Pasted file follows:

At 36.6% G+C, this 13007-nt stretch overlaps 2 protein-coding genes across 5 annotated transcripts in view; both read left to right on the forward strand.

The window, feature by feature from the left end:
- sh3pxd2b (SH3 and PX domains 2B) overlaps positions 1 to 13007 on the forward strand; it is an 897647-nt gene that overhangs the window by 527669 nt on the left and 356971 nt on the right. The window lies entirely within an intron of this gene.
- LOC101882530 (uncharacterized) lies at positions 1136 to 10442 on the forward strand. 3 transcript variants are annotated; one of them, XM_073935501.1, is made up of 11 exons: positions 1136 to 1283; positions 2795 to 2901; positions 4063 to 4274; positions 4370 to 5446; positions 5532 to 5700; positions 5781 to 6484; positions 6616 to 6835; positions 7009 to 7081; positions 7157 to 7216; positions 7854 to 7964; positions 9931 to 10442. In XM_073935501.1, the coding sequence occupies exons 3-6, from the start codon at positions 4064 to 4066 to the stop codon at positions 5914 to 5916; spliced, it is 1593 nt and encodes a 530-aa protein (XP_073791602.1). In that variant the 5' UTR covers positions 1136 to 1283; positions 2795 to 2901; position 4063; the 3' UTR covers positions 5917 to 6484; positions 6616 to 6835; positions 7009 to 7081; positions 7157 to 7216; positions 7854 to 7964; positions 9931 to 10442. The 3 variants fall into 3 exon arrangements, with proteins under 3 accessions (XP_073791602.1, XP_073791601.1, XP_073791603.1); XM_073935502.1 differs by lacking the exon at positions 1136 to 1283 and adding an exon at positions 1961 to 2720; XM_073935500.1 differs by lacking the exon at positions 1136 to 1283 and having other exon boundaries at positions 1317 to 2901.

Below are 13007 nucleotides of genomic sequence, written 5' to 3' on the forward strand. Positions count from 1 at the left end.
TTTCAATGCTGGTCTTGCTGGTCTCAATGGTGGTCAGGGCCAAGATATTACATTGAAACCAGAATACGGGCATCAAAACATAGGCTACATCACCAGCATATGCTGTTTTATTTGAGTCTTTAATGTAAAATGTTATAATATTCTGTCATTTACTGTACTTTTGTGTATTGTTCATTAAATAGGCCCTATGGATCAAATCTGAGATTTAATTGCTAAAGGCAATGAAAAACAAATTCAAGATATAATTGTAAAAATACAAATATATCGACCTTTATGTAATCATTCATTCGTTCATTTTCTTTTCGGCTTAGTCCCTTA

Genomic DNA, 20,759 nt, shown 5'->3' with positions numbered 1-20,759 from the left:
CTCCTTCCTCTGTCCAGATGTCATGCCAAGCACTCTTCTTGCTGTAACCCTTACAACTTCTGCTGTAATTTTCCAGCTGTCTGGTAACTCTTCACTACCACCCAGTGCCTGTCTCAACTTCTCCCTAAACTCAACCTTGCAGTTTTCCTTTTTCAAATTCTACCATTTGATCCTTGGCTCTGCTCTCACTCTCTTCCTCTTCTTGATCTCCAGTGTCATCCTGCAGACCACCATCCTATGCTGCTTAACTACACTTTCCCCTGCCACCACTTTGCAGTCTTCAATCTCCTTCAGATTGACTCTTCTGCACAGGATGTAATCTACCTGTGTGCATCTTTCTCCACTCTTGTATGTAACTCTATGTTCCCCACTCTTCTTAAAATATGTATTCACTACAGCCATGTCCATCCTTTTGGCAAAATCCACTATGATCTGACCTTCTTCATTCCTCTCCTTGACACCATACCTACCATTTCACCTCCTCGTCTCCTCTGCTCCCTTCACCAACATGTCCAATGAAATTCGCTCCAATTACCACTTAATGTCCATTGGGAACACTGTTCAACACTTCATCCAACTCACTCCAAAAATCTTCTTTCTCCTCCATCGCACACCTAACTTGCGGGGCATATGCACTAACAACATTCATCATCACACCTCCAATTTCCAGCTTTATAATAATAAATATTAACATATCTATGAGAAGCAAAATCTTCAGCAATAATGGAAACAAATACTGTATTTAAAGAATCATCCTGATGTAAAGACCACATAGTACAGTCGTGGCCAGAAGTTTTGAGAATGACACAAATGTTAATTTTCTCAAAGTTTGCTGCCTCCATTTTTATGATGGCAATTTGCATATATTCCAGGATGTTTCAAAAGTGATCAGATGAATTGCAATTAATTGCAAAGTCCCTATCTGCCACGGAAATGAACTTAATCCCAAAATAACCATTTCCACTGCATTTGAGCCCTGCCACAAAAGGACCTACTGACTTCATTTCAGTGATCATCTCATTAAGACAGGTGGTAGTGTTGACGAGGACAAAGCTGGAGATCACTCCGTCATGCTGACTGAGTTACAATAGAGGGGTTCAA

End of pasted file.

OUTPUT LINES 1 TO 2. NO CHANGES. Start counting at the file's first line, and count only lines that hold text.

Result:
At 36.6% G+C, this 13007-nt stretch overlaps 2 protein-coding genes across 5 annotated transcripts in view; both read left to right on the forward strand.

The window, feature by feature from the left end: